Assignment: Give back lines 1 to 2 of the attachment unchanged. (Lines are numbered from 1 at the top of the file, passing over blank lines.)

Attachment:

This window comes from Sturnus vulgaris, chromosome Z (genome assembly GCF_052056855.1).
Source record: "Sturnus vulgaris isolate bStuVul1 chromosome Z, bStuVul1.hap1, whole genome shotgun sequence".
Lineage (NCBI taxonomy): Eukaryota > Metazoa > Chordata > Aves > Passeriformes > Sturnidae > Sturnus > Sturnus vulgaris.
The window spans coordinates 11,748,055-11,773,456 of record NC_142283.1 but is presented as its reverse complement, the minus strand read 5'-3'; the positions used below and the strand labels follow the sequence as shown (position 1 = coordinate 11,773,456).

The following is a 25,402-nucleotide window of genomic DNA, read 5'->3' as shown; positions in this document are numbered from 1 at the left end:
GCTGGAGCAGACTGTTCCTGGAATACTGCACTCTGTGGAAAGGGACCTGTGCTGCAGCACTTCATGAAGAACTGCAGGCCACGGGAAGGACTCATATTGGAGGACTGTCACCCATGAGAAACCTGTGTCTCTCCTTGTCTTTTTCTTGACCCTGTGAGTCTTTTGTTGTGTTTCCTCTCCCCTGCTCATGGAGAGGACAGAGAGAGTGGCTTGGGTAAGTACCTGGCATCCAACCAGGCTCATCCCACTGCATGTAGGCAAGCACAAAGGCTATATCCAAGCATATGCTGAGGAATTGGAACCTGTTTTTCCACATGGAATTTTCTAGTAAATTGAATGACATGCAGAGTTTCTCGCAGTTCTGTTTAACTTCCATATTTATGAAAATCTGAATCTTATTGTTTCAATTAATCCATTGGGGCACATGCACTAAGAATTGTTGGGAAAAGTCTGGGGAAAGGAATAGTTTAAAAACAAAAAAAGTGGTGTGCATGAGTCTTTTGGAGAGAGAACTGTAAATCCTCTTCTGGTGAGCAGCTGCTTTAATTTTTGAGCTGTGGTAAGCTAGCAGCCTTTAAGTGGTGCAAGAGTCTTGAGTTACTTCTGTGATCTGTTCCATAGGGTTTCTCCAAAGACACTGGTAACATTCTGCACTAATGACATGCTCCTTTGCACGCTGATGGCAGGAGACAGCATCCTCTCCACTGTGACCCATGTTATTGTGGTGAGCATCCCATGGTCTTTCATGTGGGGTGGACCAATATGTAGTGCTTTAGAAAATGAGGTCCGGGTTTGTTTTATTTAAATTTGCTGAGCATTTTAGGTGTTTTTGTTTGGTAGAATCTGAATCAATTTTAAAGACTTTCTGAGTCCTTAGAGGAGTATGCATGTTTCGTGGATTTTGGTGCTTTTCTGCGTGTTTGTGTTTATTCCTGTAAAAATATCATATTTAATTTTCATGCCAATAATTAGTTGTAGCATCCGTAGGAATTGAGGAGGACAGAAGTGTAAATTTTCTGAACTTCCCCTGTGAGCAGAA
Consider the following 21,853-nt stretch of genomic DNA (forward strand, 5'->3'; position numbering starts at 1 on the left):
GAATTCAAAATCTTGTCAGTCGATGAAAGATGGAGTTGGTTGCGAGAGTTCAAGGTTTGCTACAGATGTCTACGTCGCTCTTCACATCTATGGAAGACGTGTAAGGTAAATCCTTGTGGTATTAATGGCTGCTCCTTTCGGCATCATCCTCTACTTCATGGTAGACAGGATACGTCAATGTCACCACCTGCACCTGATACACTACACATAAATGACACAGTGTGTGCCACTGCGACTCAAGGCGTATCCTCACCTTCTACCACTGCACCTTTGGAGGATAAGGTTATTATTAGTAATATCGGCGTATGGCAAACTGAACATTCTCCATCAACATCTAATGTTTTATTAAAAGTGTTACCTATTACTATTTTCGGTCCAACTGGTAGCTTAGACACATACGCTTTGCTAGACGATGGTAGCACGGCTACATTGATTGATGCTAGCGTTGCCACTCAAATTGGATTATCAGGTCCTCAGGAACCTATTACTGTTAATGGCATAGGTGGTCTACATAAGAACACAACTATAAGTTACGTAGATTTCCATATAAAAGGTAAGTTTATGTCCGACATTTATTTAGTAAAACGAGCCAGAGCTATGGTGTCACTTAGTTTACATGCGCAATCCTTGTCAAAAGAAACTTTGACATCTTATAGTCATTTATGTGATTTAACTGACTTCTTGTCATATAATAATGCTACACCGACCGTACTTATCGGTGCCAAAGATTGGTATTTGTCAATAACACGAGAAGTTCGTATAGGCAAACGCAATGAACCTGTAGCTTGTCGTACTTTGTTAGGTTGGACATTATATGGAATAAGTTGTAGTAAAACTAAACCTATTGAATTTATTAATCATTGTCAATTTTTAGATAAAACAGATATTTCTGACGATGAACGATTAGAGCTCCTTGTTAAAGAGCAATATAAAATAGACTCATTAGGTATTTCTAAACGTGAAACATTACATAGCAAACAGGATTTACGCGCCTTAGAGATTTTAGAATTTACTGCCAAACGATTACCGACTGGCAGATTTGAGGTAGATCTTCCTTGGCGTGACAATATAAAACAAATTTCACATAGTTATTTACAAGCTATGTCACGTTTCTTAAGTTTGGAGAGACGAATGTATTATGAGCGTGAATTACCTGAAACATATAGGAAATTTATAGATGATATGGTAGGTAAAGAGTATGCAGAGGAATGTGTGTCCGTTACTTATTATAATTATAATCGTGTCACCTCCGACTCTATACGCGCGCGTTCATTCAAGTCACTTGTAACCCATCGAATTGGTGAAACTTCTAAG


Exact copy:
This window comes from Sturnus vulgaris, chromosome Z (genome assembly GCF_052056855.1).
Source record: "Sturnus vulgaris isolate bStuVul1 chromosome Z, bStuVul1.hap1, whole genome shotgun sequence".